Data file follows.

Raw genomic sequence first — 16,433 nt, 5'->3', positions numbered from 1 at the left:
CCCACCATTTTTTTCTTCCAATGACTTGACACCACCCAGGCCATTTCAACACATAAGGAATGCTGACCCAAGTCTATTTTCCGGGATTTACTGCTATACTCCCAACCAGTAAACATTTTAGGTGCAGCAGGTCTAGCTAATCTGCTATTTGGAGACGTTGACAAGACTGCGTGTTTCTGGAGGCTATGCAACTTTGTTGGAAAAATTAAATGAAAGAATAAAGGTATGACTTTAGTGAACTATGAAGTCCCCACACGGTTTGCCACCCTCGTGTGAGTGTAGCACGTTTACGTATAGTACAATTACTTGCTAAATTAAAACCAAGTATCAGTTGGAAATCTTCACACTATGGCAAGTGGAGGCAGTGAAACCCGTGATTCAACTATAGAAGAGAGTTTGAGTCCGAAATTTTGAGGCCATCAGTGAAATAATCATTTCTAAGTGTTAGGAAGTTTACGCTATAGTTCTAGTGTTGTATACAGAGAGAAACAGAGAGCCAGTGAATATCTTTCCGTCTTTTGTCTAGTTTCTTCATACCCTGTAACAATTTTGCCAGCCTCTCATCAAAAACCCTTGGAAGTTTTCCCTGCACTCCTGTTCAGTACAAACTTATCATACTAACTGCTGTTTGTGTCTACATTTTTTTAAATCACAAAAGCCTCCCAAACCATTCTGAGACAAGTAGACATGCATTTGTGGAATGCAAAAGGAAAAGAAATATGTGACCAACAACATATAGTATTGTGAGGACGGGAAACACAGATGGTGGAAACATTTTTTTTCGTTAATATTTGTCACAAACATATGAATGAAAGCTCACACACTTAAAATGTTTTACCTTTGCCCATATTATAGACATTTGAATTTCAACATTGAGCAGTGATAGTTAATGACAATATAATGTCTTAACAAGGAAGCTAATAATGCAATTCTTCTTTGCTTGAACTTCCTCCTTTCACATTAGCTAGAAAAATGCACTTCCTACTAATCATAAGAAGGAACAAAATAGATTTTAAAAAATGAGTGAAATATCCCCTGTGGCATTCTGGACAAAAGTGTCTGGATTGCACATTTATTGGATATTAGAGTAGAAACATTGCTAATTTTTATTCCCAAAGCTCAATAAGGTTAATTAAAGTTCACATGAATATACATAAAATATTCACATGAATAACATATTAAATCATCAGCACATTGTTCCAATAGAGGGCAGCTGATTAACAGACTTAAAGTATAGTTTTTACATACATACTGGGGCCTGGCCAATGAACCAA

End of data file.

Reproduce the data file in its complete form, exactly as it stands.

Raw genomic sequence first — 16,433 nt, 5'->3', positions numbered from 1 at the left:
CCCACCATTTTTTTCTTCCAATGACTTGACACCACCCAGGCCATTTCAACACATAAGGAATGCTGACCCAAGTCTATTTTCCGGGATTTACTGCTATACTCCCAACCAGTAAACATTTTAGGTGCAGCAGGTCTAGCTAATCTGCTATTTGGAGACGTTGACAAGACTGCGTGTTTCTGGAGGCTATGCAACTTTGTTGGAAAAATTAAATGAAAGAATAAAGGTATGACTTTAGTGAACTATGAAGTCCCCACACGGTTTGCCACCCTCGTGTGAGTGTAGCACGTTTACGTATAGTACAATTACTTGCTAAATTAAAACCAAGTATCAGTTGGAAATCTTCACACTATGGCAAGTGGAGGCAGTGAAACCCGTGATTCAACTATAGAAGAGAGTTTGAGTCCGAAATTTTGAGGCCATCAGTGAAATAATCATTTCTAAGTGTTAGGAAGTTTACGCTATAGTTCTAGTGTTGTATACAGAGAGAAACAGAGAGCCAGTGAATATCTTTCCGTCTTTTGTCTAGTTTCTTCATACCCTGTAACAATTTTGCCAGCCTCTCATCAAAAACCCTTGGAAGTTTTCCCTGCACTCCTGTTCAGTACAAACTTATCATACTAACTGCTGTTTGTGTCTACATTTTTTTAAATCACAAAAGCCTCCCAAACCATTCTGAGACAAGTAGACATGCATTTGTGGAATGCAAAAGGAAAAGAAATATGTGACCAACAACATATAGTATTGTGAGGACGGGAAACACAGATGGTGGAAACATTTTTTTTCGTTAATATTTGTCACAAACATATGAATGAAAGCTCACACACTTAAAATGTTTTACCTTTGCCCATATTATAGACATTTGAATTTCAACATTGAGCAGTGATAGTTAATGACAATATAATGTCTTAACAAGGAAGCTAATAATGCAATTCTTCTTTGCTTGAACTTCCTCCTTTCACATTAGCTAGAAAAATGCACTTCCTACTAATCATAAGAAGGAACAAAATAGATTTTAAAAAATGAGTGAAATATCCCCTGTGGCATTCTGGACAAAAGTGTCTGGATTGCACATTTATTGGATATTAGAGTAGAAACATTGCTAATTTTTATTCCCAAAGCTCAATAAGGTTAATTAAAGTTCACATGAATATACATAAAATATTCACATGAATAACATATTAAATCATCAGCACATTGTTCCAATAGAGGGCAGCTGATTAACAGACTTAAAGTATAGTTTTTACATACATACTGGGGCCTGGCCAATGAACCAA